Sheena explains why Foxgloves are great this summer
The foxglove, Digitalis purpurea, is one of the most familiar of our wild flowers and a must for any woodland garden.
Digitalin, which is extracted from it, is a powerful poison and an important drug in the treatment of heart complaints so beware of planting if you have young children.
Digitalis purpurea is a biennial and seeds freely when happy. Since it does not produce flowers until its second year, you must plant them two years running if you want to have foxgloves every summer.
The creamy white Digitalis purpurea f. albiflora is one of the most popular varieties and looks wonderful when planted in an informal cottage garden scheme. As with all foxgloves, it requires a moist soil and dappled shade; in the wild it grows under hedgerows so it’s best to try and duplicate those conditions to keep them happy.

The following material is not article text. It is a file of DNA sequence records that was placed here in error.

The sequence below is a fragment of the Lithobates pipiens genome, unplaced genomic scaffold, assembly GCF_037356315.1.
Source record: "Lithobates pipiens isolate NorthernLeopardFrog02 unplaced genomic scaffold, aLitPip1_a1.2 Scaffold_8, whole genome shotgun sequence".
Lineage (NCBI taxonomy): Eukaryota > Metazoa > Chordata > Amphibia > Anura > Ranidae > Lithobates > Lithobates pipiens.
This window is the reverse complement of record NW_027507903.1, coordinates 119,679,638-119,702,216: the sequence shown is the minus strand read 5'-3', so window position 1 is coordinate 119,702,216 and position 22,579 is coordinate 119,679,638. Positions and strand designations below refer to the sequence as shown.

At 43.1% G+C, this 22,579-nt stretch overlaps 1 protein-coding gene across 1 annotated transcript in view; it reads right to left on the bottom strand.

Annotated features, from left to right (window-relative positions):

If you want a foxglove that will last more than two years, the perennial Digitalis x mertonensis may fit the bill. The flowers are a pinkish buff and it makes the perfect companion with wafty Stipa tenuissima.